Travel: City of Oporto

Oporto, is one of the oldest european centers known. It originated many centuries ago as an outpost of the Roman Empire, Today, it is best known for it’s port wine. When wine first emerged in Oporto, there was no method to ensure the quality of wine, as a result the flavor suffered at the hands of the english. The Marquis of Pombal counteracted this by demarcating the region to ensure the wine’s quality and set a standard for production. It was the first attempt within europe to control wine quality and production.

Interesting Fact: Only wines made in Oporto can bear the adage of being named a “Port.”

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On the way to one of the wine caves, we stopped by to visit the Sao Bento Railway Station. It was inaugurated in 1916 and is best known for its azulejo walls that depict moments in portuguese history. They are the work of Jorge Colaço and date from 1905 to 1916. The building itself is French Beaux-Arts architecture, which uses elements such as conservative sculptural decoration, noble spaces, and symmetry. It is still in regular use today.



We then stopped by the Calem Winery to savor some Port in Oporto!

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On our way to the last stop, we paused to enjoy a view of the Casa do Infante, a 14th century house, in which Prince Henry the Navigator was born in 1394.


Casa do Infante

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Palacio da Bolsa








We also passed by the Palacio Da Bolsa, an old stock exchange built-in the 19th century.

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Livraria Lello

Our final destination was to admire the staircase of the Lello & Irmão bookshop. It is speculated that inspiration for the staircases and caped uniforms of J.K. Rowling’s Harry Potter novels stemmed from her time living in Oporto, Portugal.  The art-nouveau of the staircase and the bookstore do indeed give me a sense that I stepped into the world of Hogwarts, but it can also be seen as a Self-Fulfilling Prophecy. However, there is no denying the similarities between the Hogwarts uniforms as depicted in the movies, and the traditional school dress for university students.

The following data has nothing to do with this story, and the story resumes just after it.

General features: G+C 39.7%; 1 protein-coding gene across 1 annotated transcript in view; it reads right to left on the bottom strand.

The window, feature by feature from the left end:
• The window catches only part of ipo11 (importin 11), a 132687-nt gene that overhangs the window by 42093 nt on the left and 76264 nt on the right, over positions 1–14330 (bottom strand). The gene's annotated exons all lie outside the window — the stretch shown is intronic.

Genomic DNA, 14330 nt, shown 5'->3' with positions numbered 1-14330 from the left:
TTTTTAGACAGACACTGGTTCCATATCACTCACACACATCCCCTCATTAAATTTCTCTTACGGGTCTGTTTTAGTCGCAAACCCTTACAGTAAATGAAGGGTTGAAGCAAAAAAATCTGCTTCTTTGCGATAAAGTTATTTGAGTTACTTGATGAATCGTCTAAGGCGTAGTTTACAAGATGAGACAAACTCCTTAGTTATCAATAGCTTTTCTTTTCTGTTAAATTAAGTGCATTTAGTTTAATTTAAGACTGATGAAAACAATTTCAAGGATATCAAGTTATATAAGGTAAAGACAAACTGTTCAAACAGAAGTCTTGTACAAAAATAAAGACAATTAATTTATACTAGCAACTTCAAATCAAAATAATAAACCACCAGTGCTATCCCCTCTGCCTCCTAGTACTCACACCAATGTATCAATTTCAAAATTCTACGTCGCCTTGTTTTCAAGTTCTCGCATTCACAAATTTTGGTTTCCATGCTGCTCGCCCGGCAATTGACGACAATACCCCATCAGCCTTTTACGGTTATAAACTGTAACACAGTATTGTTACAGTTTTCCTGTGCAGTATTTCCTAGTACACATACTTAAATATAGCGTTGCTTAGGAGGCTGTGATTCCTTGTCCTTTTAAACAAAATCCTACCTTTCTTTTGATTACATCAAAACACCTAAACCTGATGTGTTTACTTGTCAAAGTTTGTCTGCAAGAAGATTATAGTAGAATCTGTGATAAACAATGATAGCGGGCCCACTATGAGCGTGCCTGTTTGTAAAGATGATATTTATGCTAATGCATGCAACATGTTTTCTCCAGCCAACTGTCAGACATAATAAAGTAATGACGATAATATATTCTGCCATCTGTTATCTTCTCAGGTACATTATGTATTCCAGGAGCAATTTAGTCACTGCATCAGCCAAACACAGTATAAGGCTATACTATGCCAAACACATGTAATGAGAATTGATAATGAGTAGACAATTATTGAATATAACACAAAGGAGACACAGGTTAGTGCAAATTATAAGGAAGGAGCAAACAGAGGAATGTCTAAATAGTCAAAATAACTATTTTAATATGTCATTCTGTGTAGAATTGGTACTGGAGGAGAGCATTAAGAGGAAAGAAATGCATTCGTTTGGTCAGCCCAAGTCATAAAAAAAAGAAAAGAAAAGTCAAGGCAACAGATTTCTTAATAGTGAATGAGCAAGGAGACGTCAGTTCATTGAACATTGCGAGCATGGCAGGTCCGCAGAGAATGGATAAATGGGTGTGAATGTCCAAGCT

Travel: Dom Luis Bridge, Oporto

It’s been quite awhile since I’ve managed to haul my ass out of bed this early in the morning. Oporto is a 2-hour drive from my prior location of Fatima, and I wanted to get the sites in before retiring early for the night due to an early AM flight. Yes, Alas, the time has come for me to bid adieu to my short time in Portugal and move on to the next destination on my European Adventure.

Once again, the weather is not being agreeable, in the sunlight you could no doubt see the old world charm of this century old city. However, amidst the gray skies, damp air, and churning brown waters, the city itself seemed to be sighing in sorrow. Fortunately, for the most part, the skies were generous enough to withhold a downpour of rain, and we merely had to deal with the pitter-patter of irregular drizzling.

2013-04-10 05.32.04My first official view of Porto happened while I was still in a dreary state, our bus was crossing a bridge parallel to a well-known sign of the city. It was in this fuzzy mindset that I first witnessed the historic Dom Luis Bridge.

You’ll understand my fascination with this span when you consider my background (see About Me). I was just enthralled by the structure, and it was difficult to withhold the continuous stream of design considerations and analysis methods required from zip-lining through my head.

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The arched form of the bridge results in a degree of non-linearity when considering how the structural elements resist the applied loads. This is difficult to describe in a non-technical sense, but it simply means that as the structure deforms  (changes shape) the strength and capacity of the bridge actually increases, as opposed to the logical assumption that it’s carrying capacity would decrease.

For a brief historic background: The government held a competition for the design of this land connection between Porto and Vila Nova de Gaia that would span the Douro river. Téophile Seyrig claimed this honor, and construction began in 1881, and the bridge officially opened in 1886. At the time, it was the longest bridge of its type at a span of 172 m.